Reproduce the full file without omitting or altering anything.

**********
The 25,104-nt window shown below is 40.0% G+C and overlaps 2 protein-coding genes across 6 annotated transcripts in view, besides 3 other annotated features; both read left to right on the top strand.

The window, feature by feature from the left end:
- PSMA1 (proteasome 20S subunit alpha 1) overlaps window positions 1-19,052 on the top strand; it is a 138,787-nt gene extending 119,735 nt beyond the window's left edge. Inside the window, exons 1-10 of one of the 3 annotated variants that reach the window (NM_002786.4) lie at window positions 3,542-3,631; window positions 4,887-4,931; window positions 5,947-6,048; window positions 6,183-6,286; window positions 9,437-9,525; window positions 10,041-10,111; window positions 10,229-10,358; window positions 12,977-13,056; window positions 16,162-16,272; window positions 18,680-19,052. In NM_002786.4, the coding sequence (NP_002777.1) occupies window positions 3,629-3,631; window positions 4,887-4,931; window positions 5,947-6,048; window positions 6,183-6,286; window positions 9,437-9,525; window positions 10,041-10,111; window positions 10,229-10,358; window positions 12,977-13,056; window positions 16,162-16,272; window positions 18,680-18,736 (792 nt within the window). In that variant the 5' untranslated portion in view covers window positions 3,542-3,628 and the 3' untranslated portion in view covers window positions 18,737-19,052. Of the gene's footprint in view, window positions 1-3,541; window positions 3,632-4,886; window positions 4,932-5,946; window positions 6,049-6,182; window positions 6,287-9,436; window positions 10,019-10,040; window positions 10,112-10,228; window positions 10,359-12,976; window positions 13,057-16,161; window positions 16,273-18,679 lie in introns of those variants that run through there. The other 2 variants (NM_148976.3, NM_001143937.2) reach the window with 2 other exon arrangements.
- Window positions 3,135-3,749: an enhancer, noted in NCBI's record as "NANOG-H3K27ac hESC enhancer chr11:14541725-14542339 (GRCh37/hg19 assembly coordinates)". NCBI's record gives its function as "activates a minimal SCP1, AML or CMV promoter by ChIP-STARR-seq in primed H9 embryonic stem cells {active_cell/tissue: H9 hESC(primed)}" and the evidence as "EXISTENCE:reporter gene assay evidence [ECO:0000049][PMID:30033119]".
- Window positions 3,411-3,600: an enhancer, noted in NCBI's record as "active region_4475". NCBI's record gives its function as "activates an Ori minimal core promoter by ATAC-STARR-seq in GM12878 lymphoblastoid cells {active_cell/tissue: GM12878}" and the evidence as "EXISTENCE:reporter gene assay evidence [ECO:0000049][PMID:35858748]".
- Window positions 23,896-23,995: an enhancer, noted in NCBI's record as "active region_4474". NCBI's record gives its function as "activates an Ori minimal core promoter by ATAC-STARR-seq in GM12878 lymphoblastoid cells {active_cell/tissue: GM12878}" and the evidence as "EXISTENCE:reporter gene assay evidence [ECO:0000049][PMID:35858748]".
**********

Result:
The 25,104-nt window shown below is 40.0% G+C and overlaps 2 protein-coding genes across 6 annotated transcripts in view, besides 3 other annotated features; both read left to right on the top strand.

The window, feature by feature from the left end:
- PSMA1 (proteasome 20S subunit alpha 1) overlaps window positions 1-19,052 on the top strand; it is a 138,787-nt gene extending 119,735 nt beyond the window's left edge. Inside the window, exons 1-10 of one of the 3 annotated variants that reach the window (NM_002786.4) lie at window positions 3,542-3,631; window positions 4,887-4,931; window positions 5,947-6,048; window positions 6,183-6,286; window positions 9,437-9,525; window positions 10,041-10,111; window positions 10,229-10,358; window positions 12,977-13,056; window positions 16,162-16,272; window positions 18,680-19,052. In NM_002786.4, the coding sequence (NP_002777.1) occupies window positions 3,629-3,631; window positions 4,887-4,931; window positions 5,947-6,048; window positions 6,183-6,286; window positions 9,437-9,525; window positions 10,041-10,111; window positions 10,229-10,358; window positions 12,977-13,056; window positions 16,162-16,272; window positions 18,680-18,736 (792 nt within the window). In that variant the 5' untranslated portion in view covers window positions 3,542-3,628 and the 3' untranslated portion in view covers window positions 18,737-19,052. Of the gene's footprint in view, window positions 1-3,541; window positions 3,632-4,886; window positions 4,932-5,946; window positions 6,049-6,182; window positions 6,287-9,436; window positions 10,019-10,040; window positions 10,112-10,228; window positions 10,359-12,976; window positions 13,057-16,161; window positions 16,273-18,679 lie in introns of those variants that run through there. The other 2 variants (NM_148976.3, NM_001143937.2) reach the window with 2 other exon arrangements.
- Window positions 3,135-3,749: an enhancer, noted in NCBI's record as "NANOG-H3K27ac hESC enhancer chr11:14541725-14542339 (GRCh37/hg19 assembly coordinates)". NCBI's record gives its function as "activates a minimal SCP1, AML or CMV promoter by ChIP-STARR-seq in primed H9 embryonic stem cells {active_cell/tissue: H9 hESC(primed)}" and the evidence as "EXISTENCE:reporter gene assay evidence [ECO:0000049][PMID:30033119]".
- Window positions 3,411-3,600: an enhancer, noted in NCBI's record as "active region_4475". NCBI's record gives its function as "activates an Ori minimal core promoter by ATAC-STARR-seq in GM12878 lymphoblastoid cells {active_cell/tissue: GM12878}" and the evidence as "EXISTENCE:reporter gene assay evidence [ECO:0000049][PMID:35858748]".
- Window positions 23,896-23,995: an enhancer, noted in NCBI's record as "active region_4474". NCBI's record gives its function as "activates an Ori minimal core promoter by ATAC-STARR-seq in GM12878 lymphoblastoid cells {active_cell/tissue: GM12878}" and the evidence as "EXISTENCE:reporter gene assay evidence [ECO:0000049][PMID:35858748]".